Reply
Thread Tools
Emotional affairs emotions, infidelity
Old 03-05-2011, 07:38 AM   #1
rika
Member [22%]
MBTI: INTJ
Join Date: May 2010
Posts: 902
 
Recently there have been several threads on
To view links or images in this forum your post count must be 2 or greater. You currently have 0 posts.
on this forum.

People are asking for advice as to what to do after finding out that the person they are attracted to is actually in an ongoing relationship.

There are in general three types of responses here when asked to provide advice for people caught up in love triangles:

1) People who have been left behind in such situations recommend not to trust anyone who has been or is unfaithful since there is a chance that the person will behave like this again.

2) Some posters admit to being unfaithful in a love triangle situation when younger. But then they assert that they have learned from this experience. This suggests forgiveness can be possible.

3) Some people have left a partner for a still ongoing long term relationship. They claim that they have been able to form a better relationship and maybe apologise to the person left behind. This is used to justify the initial emotional unfaithfulness.

First is there a way of defining when one has crossed the fine line between friendship and emotional affair?

Can there be a generalised answer as to how to deal with emotional cheating?
rika is offline
Reply With Quote

Old 03-05-2011, 09:06 AM   #2
Fishism
Member [42%]
MBTI: INTJ
Join Date: Oct 2010
Posts: 1,699
 
hmmm.....

With the complications created by modern day excessive communication (Facebook, MSN, texting, e-mail) I think it's safe to assume that there will be lines crossed in terms of the exchange of "words".

I believe it has to be simply a "do unto others as you'd have done unto you" situation. We all have personal ideas as to what is "appropriate" in terms of how our significant others are communicating with people outside of the relationship. If you feel that what a significant other is doing is wrong, then regardless if it would meet some socially accepted standard of wrong or not, it's going to eat at you, create resentment and must be addressed.
Fishism is online
Reply With Quote
Old 03-05-2011, 09:59 AM   #3
karenann33
Member [31%]
 
MBTI: INTJ
Join Date: Aug 2009
Posts: 1,279
 
For me it's easy I am not friends with other men nor is dh friends with other women. Acquaintances yes friends no. If we were to be friendly with people of the opposite sex I think the line would be crossed when we began to share deep personal things more with them than with each other.

This is something dh and I agreed to a long time ago.
karenann33 is offline
Reply With Quote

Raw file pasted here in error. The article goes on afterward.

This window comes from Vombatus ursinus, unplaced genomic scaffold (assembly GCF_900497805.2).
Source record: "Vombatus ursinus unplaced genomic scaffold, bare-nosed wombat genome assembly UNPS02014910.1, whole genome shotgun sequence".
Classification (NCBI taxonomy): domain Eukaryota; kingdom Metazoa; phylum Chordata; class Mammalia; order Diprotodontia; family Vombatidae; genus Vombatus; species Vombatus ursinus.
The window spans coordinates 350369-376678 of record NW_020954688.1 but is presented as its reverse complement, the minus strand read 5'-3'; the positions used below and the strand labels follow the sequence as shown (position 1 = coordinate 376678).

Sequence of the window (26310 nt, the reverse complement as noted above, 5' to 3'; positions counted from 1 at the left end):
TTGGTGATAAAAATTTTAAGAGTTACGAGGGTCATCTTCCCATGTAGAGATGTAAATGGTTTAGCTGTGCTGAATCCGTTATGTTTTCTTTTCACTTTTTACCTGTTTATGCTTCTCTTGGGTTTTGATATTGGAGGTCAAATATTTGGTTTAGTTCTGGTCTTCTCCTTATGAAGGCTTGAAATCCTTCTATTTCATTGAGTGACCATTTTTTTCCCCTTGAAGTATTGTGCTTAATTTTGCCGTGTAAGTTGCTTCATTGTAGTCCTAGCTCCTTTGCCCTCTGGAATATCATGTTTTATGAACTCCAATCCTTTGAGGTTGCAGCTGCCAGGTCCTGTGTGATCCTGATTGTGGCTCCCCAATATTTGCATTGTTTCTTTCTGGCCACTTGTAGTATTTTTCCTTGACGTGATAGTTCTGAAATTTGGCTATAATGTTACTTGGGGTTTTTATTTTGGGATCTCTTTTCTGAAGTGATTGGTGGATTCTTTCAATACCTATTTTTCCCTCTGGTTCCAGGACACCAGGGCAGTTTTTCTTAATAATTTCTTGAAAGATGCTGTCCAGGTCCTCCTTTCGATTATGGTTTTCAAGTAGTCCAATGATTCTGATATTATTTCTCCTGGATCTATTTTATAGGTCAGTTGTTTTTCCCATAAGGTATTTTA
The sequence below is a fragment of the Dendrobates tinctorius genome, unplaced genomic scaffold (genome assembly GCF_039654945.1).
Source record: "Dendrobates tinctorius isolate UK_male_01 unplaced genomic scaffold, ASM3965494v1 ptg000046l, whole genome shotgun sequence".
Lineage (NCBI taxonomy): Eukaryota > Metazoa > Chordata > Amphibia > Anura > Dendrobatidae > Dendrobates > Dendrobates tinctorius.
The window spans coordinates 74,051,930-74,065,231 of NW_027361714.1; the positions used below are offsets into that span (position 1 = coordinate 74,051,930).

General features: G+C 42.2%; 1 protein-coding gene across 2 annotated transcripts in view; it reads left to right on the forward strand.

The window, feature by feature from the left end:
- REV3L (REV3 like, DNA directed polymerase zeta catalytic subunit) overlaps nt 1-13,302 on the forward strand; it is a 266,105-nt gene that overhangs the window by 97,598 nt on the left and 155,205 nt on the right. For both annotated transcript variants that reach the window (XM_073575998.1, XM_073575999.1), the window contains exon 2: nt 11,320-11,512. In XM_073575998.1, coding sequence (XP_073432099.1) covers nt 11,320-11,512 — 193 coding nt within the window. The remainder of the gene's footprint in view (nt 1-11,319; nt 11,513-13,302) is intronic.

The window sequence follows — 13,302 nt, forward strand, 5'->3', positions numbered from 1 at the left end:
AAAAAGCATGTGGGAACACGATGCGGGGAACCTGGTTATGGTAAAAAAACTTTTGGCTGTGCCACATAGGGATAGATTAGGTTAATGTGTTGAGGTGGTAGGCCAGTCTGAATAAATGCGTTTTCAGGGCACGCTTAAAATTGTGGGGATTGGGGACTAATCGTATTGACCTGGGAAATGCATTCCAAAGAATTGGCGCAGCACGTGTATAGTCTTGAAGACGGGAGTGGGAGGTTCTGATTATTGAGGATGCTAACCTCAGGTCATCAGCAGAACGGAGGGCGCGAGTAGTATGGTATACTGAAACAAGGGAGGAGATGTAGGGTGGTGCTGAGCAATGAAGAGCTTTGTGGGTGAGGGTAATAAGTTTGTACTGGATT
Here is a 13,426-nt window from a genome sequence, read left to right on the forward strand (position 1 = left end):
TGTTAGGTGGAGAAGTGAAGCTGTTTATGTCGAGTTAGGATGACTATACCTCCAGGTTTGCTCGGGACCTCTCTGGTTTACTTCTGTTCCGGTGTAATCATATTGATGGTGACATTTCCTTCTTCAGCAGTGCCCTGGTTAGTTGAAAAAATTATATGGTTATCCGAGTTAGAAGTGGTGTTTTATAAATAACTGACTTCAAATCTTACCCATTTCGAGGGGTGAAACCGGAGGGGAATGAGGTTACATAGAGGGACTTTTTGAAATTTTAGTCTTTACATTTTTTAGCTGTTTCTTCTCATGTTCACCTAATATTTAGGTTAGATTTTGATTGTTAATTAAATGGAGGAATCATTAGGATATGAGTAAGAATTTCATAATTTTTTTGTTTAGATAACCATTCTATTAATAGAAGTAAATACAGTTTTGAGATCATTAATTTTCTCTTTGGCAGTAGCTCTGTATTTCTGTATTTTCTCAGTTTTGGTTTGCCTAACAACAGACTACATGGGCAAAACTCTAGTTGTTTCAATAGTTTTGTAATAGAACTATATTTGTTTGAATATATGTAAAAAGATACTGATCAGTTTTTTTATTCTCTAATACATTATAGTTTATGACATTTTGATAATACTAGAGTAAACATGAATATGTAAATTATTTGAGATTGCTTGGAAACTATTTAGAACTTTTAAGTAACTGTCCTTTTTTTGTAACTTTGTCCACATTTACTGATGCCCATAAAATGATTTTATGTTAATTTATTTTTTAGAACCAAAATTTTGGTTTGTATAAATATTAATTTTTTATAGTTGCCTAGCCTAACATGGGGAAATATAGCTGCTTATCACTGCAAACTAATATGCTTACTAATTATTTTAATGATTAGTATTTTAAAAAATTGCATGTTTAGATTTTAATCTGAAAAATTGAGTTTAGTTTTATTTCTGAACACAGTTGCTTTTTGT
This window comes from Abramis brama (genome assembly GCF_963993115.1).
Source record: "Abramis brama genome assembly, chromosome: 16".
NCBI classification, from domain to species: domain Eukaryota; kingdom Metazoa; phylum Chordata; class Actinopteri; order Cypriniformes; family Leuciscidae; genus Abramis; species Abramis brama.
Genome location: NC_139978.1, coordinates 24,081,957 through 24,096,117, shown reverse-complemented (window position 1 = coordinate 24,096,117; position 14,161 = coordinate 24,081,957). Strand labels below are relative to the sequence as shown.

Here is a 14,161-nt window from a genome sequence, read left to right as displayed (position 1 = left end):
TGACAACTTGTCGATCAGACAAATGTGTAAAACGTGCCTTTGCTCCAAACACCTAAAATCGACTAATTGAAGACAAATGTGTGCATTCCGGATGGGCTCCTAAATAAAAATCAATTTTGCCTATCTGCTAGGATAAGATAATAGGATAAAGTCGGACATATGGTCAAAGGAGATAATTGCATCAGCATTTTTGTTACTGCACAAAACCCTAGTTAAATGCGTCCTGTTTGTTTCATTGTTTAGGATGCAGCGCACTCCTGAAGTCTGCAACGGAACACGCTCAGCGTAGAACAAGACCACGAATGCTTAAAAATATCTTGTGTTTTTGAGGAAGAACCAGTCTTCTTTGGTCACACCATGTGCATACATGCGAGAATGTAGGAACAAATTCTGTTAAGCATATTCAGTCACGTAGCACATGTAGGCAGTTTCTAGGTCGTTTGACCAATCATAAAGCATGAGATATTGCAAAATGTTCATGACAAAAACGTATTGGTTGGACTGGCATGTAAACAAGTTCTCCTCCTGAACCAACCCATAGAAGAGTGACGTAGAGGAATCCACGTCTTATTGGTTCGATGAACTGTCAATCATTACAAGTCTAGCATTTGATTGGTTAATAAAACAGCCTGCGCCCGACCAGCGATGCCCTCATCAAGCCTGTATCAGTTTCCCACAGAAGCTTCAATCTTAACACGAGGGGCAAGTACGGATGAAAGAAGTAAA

Old 03-05-2011, 11:14 AM   #4
AnaK
Core Member [142%]
MBTI: inFp
Join Date: Jan 2011
Posts: 5,716
 
This guy and I at work were talking about this. He's married. He said if you can't be friends with someone of the opposite sex without it affecting your marriage, your marriage has major problems. The "emotional affair" means nothing except it tells you that your marriage has problems.
AnaK is offline
Reply With Quote
Old 03-05-2011, 11:39 AM   #5
zibber
Core Member [508%]
2nrcssst
MBTI: INTJ
Join Date: Mar 2008
Posts: 20,355
 

  Originally Posted by rika
To view links or images in this forum your post count must be 2 or greater. You currently have 0 posts.
Can there be a generalised answer as to how to deal with emotional cheating?

Trying to be less emotionally possessive.

zibber is offline
Reply With Quote
Old 03-05-2011, 12:45 PM   #6
Bluesummers
New Member [01%]
 
MBTI: INfJ
Join Date: Jan 2011
Posts: 27
 
My two cents:

It's going to be difficult trying to find a general answer on dealing with emotional cheating because you'd have to know a lot of information about the couple in question to make a good judgement call.

For example, one of my best friends is a female, and in every relationship she's been in, I've been met with some form of jealousy. We have friend dates all the time, because thats how our friendship has operated for the past 10+ years. (It's been strictly platonic) She tells me things that she keeps from many people, including her boyfriend; does this mean she's been having an emotional affair?
From her boyfriend and their friends point of view, it would seem so. From my point of view, I've done nothing wrong, and it's something they'll have to work out as a couple.

  Originally Posted by zibber
To view links or images in this forum your post count must be 2 or greater. You currently have 0 posts.
Trying to be less emotionally possessive.

This is great advice. You can't help what other people are attracted to, and people will seek out similar connections. You're in a relationship because you trust your mate not to hurt you and sometimes, you have no choice but to rely on that trust.

tldr: The only general answer I can give is that the world's a big place; some people will cheat and some won't, some learn from their lessons and some don't. All you can do is understand not everything will work out, try and deal with issues the best you can, and move on if necessary.

Bluesummers is offline
Reply With Quote
Old 03-05-2011, 01:30 PM   #7
cannotseethe
Core Member [309%]
Miss Stomp-On-Men, a.k.a. Dr. Marxist-post-modernist-feminist-heterodox-economics-prayer-circle-vodoo-priestess
MBTI: eXXX
Join Date: Oct 2009
Posts: 12,385